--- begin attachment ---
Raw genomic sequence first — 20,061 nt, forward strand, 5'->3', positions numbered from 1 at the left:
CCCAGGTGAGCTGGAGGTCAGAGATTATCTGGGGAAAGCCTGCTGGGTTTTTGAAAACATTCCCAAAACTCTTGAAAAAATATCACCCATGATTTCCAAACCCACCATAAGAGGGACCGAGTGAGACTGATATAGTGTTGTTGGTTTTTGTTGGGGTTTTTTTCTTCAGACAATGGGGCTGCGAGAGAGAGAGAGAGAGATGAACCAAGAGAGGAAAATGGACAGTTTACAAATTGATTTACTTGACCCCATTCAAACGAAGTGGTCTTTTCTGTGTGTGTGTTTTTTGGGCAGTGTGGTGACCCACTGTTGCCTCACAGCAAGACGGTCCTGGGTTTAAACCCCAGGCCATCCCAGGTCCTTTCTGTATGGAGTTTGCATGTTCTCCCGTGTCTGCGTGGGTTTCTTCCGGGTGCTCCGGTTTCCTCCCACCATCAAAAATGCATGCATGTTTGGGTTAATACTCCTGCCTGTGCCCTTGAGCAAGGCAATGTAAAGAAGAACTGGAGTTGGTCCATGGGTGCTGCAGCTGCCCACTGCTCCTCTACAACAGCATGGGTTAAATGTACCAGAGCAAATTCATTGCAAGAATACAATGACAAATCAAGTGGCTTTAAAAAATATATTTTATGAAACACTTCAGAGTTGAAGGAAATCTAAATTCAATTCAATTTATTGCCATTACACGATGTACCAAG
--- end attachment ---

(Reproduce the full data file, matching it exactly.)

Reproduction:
Raw genomic sequence first — 20,061 nt, forward strand, 5'->3', positions numbered from 1 at the left:
CCCAGGTGAGCTGGAGGTCAGAGATTATCTGGGGAAAGCCTGCTGGGTTTTTGAAAACATTCCCAAAACTCTTGAAAAAATATCACCCATGATTTCCAAACCCACCATAAGAGGGACCGAGTGAGACTGATATAGTGTTGTTGGTTTTTGTTGGGGTTTTTTTCTTCAGACAATGGGGCTGCGAGAGAGAGAGAGAGAGATGAACCAAGAGAGGAAAATGGACAGTTTACAAATTGATTTACTTGACCCCATTCAAACGAAGTGGTCTTTTCTGTGTGTGTGTTTTTTGGGCAGTGTGGTGACCCACTGTTGCCTCACAGCAAGACGGTCCTGGGTTTAAACCCCAGGCCATCCCAGGTCCTTTCTGTATGGAGTTTGCATGTTCTCCCGTGTCTGCGTGGGTTTCTTCCGGGTGCTCCGGTTTCCTCCCACCATCAAAAATGCATGCATGTTTGGGTTAATACTCCTGCCTGTGCCCTTGAGCAAGGCAATGTAAAGAAGAACTGGAGTTGGTCCATGGGTGCTGCAGCTGCCCACTGCTCCTCTACAACAGCATGGGTTAAATGTACCAGAGCAAATTCATTGCAAGAATACAATGACAAATCAAGTGGCTTTAAAAAATATATTTTATGAAACACTTCAGAGTTGAAGGAAATCTAAATTCAATTCAATTTATTGCCATTACACGATGTACCAAG